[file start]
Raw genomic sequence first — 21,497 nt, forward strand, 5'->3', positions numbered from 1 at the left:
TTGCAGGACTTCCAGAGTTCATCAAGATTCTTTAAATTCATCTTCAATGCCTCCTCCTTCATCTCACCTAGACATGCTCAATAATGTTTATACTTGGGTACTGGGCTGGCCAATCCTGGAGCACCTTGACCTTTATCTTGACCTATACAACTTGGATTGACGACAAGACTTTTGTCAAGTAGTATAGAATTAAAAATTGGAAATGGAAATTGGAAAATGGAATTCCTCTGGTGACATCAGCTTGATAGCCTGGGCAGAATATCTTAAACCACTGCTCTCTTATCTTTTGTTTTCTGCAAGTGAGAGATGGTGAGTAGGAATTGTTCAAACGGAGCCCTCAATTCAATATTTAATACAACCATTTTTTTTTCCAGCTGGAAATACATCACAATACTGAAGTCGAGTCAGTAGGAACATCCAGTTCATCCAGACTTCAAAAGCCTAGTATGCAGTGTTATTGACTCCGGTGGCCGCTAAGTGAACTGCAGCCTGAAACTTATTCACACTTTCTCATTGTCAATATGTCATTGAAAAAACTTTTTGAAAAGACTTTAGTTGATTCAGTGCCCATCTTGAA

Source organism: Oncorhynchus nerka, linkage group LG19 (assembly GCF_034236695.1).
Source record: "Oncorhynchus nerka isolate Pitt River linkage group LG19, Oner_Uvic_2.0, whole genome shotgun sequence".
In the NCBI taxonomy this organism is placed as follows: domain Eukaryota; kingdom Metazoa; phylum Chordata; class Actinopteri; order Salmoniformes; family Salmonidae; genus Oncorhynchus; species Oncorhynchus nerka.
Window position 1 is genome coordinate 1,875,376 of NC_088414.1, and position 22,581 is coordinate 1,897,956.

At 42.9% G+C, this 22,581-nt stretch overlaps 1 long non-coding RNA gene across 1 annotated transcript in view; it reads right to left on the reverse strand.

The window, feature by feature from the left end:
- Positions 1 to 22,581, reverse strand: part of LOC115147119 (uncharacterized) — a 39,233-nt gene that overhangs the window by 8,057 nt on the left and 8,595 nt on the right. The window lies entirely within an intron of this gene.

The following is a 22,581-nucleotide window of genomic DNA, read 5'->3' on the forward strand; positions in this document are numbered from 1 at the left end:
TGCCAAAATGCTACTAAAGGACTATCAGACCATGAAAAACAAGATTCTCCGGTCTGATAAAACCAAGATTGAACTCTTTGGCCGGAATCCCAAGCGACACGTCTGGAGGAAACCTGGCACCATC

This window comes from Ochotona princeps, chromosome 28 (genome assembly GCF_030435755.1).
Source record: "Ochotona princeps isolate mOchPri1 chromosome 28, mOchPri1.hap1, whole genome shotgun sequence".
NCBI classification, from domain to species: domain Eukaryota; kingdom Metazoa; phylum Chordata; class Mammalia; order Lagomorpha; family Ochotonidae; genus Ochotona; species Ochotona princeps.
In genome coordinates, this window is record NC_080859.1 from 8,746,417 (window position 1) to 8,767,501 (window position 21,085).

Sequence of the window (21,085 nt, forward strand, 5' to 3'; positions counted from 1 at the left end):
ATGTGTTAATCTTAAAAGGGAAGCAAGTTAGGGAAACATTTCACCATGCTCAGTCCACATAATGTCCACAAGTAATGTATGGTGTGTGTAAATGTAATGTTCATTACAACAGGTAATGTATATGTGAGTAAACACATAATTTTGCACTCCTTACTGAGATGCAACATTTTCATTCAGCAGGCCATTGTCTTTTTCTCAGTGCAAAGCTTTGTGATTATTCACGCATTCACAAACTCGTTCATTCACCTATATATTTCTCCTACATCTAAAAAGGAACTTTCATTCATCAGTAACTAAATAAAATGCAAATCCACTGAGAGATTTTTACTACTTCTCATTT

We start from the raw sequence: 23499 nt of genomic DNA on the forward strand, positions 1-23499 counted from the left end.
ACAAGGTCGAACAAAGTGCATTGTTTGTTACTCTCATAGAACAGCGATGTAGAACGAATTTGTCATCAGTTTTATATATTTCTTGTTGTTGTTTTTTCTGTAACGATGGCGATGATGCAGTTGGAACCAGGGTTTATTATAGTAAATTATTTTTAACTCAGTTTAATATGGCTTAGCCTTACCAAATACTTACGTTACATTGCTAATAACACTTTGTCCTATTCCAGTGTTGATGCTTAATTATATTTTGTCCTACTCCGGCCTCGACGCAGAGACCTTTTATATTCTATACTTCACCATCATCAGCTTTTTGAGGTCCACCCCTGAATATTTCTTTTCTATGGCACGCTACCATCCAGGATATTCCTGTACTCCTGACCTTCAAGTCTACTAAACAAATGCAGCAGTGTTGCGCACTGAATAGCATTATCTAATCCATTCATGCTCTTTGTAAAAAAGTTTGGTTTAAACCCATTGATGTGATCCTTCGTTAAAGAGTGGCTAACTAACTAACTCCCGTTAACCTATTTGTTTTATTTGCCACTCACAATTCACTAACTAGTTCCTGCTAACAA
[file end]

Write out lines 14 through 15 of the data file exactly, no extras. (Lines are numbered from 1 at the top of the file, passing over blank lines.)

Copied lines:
NCBI classification, from domain to species: domain Eukaryota; kingdom Metazoa; phylum Chordata; class Mammalia; order Lagomorpha; family Ochotonidae; genus Ochotona; species Ochotona princeps.
In genome coordinates, this window is record NC_080859.1 from 8,746,417 (window position 1) to 8,767,501 (window position 21,085).